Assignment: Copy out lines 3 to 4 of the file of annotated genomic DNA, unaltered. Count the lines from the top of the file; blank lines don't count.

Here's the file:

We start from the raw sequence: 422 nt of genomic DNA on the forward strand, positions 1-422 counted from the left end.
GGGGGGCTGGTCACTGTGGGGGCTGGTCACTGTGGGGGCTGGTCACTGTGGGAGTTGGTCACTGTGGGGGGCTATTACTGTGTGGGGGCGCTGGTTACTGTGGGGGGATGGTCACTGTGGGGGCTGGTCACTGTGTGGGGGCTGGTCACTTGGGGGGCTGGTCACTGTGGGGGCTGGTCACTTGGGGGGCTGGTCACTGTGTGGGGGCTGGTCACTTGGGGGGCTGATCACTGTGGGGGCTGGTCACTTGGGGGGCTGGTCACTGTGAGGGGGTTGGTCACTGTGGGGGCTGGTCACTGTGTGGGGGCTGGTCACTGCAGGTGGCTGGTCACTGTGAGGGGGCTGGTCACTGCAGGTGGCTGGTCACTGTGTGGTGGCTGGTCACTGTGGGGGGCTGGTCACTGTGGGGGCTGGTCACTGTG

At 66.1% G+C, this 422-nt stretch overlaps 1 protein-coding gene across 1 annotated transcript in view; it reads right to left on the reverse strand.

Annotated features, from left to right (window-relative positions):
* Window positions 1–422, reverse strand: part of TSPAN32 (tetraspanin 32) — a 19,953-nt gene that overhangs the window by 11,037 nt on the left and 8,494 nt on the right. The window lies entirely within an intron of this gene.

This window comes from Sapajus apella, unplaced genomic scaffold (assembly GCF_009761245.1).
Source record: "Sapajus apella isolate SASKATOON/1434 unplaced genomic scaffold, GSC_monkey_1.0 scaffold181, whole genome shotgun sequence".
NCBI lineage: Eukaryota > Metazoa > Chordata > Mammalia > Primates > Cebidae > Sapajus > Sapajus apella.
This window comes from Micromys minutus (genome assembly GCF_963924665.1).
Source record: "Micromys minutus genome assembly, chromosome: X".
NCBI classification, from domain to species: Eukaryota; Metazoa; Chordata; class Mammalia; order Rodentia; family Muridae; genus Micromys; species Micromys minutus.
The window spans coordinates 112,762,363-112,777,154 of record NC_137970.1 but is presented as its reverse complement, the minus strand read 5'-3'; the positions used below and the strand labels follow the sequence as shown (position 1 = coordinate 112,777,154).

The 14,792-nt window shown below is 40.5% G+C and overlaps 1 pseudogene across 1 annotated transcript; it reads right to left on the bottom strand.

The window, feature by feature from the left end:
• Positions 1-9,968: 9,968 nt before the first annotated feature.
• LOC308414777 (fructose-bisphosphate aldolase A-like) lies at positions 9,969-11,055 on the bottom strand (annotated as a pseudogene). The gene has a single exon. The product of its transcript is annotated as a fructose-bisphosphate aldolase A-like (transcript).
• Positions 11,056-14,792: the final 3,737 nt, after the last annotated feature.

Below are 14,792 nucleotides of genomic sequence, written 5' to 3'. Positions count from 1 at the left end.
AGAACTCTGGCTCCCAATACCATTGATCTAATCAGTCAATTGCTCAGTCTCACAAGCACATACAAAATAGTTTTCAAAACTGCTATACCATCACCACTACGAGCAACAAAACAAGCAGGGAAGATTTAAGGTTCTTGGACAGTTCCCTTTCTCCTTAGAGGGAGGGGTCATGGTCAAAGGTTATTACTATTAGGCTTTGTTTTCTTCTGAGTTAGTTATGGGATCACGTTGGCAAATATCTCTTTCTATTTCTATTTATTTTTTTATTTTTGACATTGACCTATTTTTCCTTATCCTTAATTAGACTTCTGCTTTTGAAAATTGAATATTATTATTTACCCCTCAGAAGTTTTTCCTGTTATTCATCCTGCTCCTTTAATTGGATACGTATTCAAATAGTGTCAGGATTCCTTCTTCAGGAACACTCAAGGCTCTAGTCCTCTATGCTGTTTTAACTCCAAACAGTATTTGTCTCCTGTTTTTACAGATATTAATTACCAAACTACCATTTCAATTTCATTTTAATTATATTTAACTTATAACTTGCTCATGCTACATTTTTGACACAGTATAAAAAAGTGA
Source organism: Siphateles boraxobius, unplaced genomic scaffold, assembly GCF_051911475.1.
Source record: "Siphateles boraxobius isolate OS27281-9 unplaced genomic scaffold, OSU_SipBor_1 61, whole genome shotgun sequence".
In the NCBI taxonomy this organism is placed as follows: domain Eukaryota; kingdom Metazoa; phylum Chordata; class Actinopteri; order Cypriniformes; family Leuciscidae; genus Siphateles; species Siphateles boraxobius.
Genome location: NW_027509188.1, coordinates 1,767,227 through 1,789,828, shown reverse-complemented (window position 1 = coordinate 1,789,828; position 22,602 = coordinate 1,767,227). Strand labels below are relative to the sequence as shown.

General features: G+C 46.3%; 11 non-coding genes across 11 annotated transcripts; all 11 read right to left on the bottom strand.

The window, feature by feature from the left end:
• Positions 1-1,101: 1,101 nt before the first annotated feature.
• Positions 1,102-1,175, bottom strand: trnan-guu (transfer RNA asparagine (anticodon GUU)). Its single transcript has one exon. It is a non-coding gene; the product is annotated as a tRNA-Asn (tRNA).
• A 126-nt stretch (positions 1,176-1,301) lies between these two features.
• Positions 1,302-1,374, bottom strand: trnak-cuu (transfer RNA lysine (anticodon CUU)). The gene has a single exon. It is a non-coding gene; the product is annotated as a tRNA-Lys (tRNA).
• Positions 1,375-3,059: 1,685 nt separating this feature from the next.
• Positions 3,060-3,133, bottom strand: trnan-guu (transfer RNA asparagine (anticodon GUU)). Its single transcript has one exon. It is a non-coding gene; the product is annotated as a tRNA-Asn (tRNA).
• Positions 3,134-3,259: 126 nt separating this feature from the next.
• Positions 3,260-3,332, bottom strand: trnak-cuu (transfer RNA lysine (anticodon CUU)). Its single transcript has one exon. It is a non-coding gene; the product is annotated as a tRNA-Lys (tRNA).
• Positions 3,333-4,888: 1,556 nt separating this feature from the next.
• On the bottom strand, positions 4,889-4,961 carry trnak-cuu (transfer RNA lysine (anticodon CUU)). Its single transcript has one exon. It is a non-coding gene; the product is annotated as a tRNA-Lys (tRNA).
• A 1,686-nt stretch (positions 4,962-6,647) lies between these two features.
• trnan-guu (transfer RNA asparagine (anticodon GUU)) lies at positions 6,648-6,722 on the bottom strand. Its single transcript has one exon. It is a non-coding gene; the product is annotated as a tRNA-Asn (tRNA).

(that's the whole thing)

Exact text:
At 66.1% G+C, this 422-nt stretch overlaps 1 protein-coding gene across 1 annotated transcript in view; it reads right to left on the reverse strand.

Annotated features, from left to right (window-relative positions):